Table 1 shows a list of the proteins involved in the pathways shown in Figure 6; the corresponding genes are present in all Prochlorococcus genomes available thus far (with the exception of the gene dld, which is present only in the SS120 and MIT9211 strains), indicating that they possibly belong to the common core shared by the genus Prochlorococcus [8]. This, in combination with our results, strongly suggests that exogenous glucose can be utilized by the whole population of Prochlorococcus.
Table 1
Table 1
Proteins involved in the pathways of glucose utilization outlined in Figure 6.
The results presented in this paper evidence that Prochlorococcus is capable of glucose uptake and strongly suggest its utilization, in contrast to its previously accepted status as a strictly autotrophic organism. Mixotrophy is known long ago in cyanobacteria [27], and both glucose [34] and amino acid [38] utilization have been reported in different cyanobacterial strains. The uptake of amino acids has been previously described in Prochlorococcus [10][13], [29], [39], providing initial evidence for mixotrophy in these cyanobacteria, but nitrogen and not carbon was considered to be the main interest of that uptake, since nitrogen is often a limiting nutrient in oligotrophic environments. The discovery of organic carbon molecules being also taken up by Prochlorococcus has deep consequences in ecological terms. The Prochlorococcus consideration with regard to the global carbon cycle should take into account that, besides being a primary producer when performing photosynthesis, it could also utilize organic carbon molecules. This shows different behaviours depending on the environmental conditions. In addition, it must be stressed that no contribution to fulfill the standard nutrient limitations in the oceans (N, P, Fe) can be drawn from glucose, thus suggesting that the benefit could derive from the reducing power and ATP obtained by the metabolization of glucose (Fig. 6).
In order to discard the possibility that our results could be derived from Prochlorococcus incorporation of radiactive CO2, previously released to the media after glucose was used for respiration by heterotrophic bacteria, we carried out some calculations: since our Prochlorococcus samples contained ca. 1.1×107 cells/ml, with an average uptake rate of 0.05 fmol/cell, they would take up 0.55 nmol glucose in 1 hour. Since we added 1 nmol of glucose to samples, it means that Prochlorococcus cells were taking roughly 55% of the added gluose in 1 h. Considering that we have, at most, 3% of contaminant heterotrophic bacteria in non axenic Prochlorococcus samples, it means that, to account for the hypothesis here analyzed, they should excrete 33-fold more radiolabelled C per cell than it is taken up by Prochlorococcus. In turn, this means they should have an uptake ratio even higher (given they would not excrete all the radiolabelled carbon coming from glucose). Furthermore, even accepting the idea that bacteria excreted all the carbon from glucose, each heterotrophic bacterium should excrete 1.2×10−13 g of C per hour to produce the values observed by us, which represents an amount of C 8–10 times higher than the total C content of such cell (i.e., approx 10−14 g of C).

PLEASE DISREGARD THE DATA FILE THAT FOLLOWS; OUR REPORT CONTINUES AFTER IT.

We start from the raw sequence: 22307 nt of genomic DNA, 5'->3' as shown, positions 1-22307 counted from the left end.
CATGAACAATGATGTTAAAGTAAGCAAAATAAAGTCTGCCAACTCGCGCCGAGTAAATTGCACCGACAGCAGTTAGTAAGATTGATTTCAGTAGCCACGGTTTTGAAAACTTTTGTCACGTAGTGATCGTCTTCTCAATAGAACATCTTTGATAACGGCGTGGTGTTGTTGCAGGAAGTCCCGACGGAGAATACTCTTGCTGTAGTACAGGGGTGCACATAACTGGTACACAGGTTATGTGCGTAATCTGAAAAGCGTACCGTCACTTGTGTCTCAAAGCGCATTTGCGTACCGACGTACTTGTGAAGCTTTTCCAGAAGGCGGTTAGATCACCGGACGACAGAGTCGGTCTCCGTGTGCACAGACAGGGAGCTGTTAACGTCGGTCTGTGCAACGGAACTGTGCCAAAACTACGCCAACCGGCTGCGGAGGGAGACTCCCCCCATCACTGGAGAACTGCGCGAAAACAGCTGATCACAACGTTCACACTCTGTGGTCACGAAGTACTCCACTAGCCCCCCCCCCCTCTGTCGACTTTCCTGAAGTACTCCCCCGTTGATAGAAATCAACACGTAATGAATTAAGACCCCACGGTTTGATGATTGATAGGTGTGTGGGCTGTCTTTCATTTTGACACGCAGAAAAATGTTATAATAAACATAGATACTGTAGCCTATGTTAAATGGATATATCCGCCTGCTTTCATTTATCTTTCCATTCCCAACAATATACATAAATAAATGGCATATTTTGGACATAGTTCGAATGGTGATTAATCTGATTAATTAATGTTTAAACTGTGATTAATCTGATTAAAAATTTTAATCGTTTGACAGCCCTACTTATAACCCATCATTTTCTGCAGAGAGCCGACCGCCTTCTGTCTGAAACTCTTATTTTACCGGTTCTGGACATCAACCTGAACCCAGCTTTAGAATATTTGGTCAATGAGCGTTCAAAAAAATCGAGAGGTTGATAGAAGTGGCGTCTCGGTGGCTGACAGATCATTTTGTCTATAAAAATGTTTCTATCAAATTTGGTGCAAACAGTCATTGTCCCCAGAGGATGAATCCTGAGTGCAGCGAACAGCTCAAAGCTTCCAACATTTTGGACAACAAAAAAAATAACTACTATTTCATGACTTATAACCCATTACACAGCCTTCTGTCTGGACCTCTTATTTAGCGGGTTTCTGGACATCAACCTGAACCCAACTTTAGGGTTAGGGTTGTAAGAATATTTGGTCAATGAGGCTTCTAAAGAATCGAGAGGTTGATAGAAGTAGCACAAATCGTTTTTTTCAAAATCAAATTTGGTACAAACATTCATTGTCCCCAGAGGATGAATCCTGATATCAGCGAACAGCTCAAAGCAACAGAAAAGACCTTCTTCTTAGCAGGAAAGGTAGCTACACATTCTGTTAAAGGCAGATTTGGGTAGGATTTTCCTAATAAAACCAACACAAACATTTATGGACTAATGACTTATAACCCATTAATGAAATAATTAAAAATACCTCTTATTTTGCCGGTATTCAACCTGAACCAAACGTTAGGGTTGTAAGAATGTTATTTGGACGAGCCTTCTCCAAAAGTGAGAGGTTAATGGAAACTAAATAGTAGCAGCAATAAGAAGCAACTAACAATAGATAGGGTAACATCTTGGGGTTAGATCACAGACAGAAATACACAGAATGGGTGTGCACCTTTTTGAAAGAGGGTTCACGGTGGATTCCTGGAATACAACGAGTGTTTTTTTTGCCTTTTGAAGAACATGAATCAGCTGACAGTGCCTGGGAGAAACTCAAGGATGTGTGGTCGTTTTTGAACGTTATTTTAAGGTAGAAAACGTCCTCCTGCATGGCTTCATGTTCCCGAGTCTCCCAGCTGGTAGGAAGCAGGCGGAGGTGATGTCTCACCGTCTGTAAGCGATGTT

On the other hand, if we assumed an uptake rate for heterotrophic bacteria 10 times higher than that for Prochlorococcus, it would lead, in the first measured sample at 30 min, to an uptake of 85 pmol of glucose, and if all that glucose was excreted, it would give a concentration of 85 nM. However, we measure an uptake value of 275 pmol. Consequently, these simple calculations evidence that our results can not be explained on the base of an hypothetical uptake of CO2 excreted by heterotrophic bacteria and later incorporated into organic matter in Prochlorococcus by means of photosynthesis.
It is worth noting that glucose uptake is linear for, at least, 90 min (Figs. 1 and and4,4, Supporting Figure S2), indicating its metabolization, since otherwise the internal glucose concentration after 60 min would build up to very high level, in the order of 0.1 M or higher, which is far above the Km values from known enzymes utilizing glucose represented in cyanobacteria (i.e., 0.1–0.5 mM in the case of glucokinases) and could even pose an osmotic problem.